Climate data for Tunis (Tunis–Carthage Internationa

Tunis has a hot-summer Mediterranean climate (Köppen climate classification Csa),[37] characterized by hot and dry, prolonged summers and mild winters with moderate rainfall. The local climate is also affected somewhat by the latitude of the city, the moderating influence of the Mediterranean sea and the terrain of the hills.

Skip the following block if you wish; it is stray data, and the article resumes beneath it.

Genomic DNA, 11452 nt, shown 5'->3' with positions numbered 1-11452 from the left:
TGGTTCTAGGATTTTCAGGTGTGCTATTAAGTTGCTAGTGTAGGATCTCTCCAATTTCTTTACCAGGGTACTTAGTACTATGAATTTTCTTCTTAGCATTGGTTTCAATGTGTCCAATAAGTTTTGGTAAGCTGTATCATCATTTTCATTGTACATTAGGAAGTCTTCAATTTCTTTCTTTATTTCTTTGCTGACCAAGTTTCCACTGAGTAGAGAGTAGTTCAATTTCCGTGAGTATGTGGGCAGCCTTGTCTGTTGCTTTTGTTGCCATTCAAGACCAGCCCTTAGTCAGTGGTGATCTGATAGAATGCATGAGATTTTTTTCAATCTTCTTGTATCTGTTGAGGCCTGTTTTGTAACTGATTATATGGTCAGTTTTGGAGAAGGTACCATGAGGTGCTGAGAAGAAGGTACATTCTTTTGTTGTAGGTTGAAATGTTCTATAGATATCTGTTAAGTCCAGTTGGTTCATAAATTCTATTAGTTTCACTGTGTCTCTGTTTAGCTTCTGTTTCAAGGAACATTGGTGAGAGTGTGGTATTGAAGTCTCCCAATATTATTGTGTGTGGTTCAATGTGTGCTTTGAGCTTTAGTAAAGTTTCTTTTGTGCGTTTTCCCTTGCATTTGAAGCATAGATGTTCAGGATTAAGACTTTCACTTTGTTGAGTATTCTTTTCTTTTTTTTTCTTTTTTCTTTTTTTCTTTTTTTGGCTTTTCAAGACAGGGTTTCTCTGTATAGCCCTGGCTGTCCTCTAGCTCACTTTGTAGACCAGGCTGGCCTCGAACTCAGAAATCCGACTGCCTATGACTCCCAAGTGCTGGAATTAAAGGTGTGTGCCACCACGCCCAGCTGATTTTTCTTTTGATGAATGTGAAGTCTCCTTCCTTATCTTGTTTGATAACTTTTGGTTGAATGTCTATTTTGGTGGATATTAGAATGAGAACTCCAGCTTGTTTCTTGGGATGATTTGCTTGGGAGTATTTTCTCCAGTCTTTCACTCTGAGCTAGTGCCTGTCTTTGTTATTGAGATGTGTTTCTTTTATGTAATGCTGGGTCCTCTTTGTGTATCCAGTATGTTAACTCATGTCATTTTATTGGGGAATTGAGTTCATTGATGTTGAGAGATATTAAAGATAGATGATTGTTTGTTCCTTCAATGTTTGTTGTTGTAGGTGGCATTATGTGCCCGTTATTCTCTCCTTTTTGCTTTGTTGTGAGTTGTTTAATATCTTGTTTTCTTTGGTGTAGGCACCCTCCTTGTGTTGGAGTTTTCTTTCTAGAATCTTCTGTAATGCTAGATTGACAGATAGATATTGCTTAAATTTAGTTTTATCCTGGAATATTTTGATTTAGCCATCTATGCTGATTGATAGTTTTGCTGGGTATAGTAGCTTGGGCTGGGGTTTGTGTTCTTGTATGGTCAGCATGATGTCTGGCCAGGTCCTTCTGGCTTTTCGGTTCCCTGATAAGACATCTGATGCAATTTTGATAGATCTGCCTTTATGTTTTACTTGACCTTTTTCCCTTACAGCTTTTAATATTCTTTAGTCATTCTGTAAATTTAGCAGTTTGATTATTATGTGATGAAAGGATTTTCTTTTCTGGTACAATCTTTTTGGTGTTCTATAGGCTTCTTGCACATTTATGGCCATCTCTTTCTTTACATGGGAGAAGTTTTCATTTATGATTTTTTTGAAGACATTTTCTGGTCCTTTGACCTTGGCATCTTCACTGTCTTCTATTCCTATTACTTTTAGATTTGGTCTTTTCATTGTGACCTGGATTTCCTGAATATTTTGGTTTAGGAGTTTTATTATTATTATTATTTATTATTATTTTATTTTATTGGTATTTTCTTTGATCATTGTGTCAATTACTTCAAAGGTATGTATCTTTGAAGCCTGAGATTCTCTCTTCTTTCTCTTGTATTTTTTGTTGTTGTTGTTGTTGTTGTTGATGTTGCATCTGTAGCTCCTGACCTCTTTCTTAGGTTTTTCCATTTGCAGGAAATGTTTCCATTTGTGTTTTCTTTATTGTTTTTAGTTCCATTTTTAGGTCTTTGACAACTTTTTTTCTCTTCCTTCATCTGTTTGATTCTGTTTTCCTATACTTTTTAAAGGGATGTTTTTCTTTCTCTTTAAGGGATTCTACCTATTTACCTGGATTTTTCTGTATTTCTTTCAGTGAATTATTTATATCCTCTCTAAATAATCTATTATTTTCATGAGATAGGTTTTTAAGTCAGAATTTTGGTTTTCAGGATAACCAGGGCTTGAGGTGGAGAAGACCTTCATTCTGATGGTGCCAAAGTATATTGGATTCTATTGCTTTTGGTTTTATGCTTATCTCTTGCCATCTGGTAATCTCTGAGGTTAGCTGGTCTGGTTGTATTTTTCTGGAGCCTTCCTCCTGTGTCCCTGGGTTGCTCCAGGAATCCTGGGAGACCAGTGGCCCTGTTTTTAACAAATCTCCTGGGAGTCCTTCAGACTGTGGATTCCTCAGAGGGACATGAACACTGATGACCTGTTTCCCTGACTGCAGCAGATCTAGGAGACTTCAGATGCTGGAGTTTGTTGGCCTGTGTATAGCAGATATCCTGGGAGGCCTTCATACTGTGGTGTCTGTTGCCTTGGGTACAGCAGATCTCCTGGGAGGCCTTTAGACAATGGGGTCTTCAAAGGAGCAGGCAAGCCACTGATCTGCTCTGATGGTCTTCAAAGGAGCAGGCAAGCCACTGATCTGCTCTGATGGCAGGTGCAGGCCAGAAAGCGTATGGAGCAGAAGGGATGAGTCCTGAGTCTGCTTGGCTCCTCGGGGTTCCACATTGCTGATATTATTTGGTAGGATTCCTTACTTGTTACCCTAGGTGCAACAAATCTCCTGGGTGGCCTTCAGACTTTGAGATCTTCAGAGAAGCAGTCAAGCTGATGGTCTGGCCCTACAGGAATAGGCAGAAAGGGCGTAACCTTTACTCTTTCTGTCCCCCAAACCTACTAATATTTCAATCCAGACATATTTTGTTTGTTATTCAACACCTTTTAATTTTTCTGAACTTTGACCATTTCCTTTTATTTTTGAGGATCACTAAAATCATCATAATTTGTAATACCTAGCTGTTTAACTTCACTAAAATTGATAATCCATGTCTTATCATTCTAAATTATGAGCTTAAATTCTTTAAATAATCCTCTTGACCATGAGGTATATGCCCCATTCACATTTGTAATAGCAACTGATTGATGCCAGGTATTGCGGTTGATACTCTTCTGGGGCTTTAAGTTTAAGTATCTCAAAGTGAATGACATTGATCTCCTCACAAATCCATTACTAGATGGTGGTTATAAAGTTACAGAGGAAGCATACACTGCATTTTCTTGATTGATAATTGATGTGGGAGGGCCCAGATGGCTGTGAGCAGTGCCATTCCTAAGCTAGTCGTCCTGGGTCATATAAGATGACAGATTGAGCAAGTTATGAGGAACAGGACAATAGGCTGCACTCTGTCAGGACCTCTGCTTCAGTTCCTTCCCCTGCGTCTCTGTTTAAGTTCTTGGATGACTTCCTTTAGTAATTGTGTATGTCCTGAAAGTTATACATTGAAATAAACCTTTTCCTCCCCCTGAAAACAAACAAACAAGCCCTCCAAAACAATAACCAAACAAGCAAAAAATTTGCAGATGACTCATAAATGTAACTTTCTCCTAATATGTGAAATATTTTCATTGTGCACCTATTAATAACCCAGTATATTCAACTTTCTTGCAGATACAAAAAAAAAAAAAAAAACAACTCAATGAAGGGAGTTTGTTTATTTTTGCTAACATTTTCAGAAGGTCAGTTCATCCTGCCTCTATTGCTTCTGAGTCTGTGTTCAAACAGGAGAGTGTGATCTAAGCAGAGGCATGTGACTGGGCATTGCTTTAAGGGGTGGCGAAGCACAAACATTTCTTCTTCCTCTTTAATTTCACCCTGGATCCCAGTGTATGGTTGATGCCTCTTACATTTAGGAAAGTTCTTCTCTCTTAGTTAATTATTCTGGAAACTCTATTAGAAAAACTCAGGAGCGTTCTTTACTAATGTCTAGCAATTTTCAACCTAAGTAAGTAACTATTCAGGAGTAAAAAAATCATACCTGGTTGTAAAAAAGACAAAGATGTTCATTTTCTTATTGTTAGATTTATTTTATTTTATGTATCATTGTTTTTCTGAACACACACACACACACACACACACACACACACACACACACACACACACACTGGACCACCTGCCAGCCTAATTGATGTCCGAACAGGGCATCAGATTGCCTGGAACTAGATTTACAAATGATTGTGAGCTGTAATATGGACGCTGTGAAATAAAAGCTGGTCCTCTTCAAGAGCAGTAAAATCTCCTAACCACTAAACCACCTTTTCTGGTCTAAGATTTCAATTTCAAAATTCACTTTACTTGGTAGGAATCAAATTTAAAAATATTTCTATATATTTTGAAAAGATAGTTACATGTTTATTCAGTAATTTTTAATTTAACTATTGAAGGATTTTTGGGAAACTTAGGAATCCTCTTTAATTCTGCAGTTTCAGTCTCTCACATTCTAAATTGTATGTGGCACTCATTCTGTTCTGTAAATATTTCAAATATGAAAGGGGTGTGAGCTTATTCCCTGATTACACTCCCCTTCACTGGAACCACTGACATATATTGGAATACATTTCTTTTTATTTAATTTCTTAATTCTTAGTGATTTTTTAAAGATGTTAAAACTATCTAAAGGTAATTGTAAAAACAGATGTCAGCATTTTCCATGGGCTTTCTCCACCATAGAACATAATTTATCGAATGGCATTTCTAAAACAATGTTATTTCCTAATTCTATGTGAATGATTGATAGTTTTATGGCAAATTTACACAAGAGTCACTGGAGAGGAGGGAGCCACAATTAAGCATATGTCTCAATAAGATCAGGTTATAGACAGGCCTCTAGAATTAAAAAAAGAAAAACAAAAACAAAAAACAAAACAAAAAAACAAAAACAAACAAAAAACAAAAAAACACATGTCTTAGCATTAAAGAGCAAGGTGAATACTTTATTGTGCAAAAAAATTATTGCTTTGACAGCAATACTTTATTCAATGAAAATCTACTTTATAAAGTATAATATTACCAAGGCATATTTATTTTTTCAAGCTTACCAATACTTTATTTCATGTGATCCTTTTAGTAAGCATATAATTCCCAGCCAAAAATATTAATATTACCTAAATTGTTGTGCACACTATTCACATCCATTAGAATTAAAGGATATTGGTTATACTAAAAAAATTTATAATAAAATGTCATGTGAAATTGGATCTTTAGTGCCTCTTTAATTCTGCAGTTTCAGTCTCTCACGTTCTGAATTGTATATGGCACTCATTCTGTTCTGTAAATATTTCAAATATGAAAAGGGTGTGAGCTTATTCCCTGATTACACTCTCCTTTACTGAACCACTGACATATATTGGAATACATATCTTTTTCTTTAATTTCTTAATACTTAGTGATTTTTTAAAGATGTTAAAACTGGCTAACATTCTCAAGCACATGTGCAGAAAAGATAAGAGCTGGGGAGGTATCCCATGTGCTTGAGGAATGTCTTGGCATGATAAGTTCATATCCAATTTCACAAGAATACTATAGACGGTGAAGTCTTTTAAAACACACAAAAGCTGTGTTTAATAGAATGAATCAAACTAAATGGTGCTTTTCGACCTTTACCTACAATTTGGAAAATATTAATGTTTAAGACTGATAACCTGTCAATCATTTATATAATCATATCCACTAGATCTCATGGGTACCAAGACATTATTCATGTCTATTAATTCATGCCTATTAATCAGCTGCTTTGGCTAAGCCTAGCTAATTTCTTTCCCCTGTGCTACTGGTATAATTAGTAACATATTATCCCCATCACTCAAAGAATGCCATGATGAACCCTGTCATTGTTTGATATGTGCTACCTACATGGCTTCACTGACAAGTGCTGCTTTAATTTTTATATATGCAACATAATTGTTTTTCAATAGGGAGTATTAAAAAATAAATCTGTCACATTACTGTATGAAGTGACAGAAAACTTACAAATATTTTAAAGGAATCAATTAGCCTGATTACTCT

Winter is the wettest season of the year, when more than a third of the annual rainfall falls during this period, raining on average every two or three days. The sun may still increase the temperature from 7 °C (45 °F) in the morning to 16 °C (61 °F) in the afternoon on average during the winter. Frosts are rare. In spring, rainfall declines by half. The sunshine becomes dominant in May when it reaches 10 hours a day on average. In March temperatures may vary between 8 °C (46 °F) and 18 °C (64 °F), and between 13 °C (55 °F) and 24 °C (75 °F) in May. However, it is common for temperatures to soar even as early as April with record temperatures reaching 40 °C (104 °F). In summer, rain is almost completely absent and the sunlight is at a maximum. The average temperatures in the summer months of June, July, August, and September are very high. Sea breezes may mitigate the heat, but sometimes the sirocco winds reverse the trend. In autumn, it begins to rain, often with short thunderstorms, which can sometimes cause flash floods or even flood some parts of the city.Winter is the wettest season of the year, when more than a third of the annual rainfall falls during this period, raining on average every two or three days. The sun may still increase the temperature from 7 °C (45 °F) in the morning to 16 °C (61 °F) in the afternoon on average during the winter. Frosts are rare. In spring, rainfall declines by half. The sunshine becomes dominant in May when it reaches 10 hours a day on average. In March temperatures may vary between 8 °C (46 °F) and 18 °C (64 °F), and between 13 °C (55 °F) and 24 °C (75 °F) in May. However, it is common for temperatures to soar even as early as April with record temperatures reaching 40 °C (104 °F). In summer, rain is almost completely absent and the sunlight is at a maximum. The average temperatures in the summer months of June, July, August, and September are very high. Sea breezes may mitigate the heat, but sometimes the sirocco winds reverse the trend. In autumn, it begins to rain, often with short thunderstorms, which can sometimes cause flash floods or even flood some parts of the city.[38][39] The month of November marks a break in the general heat with average temperatures ranging from 11 °C (52 °F) to 20 °C (68 °F).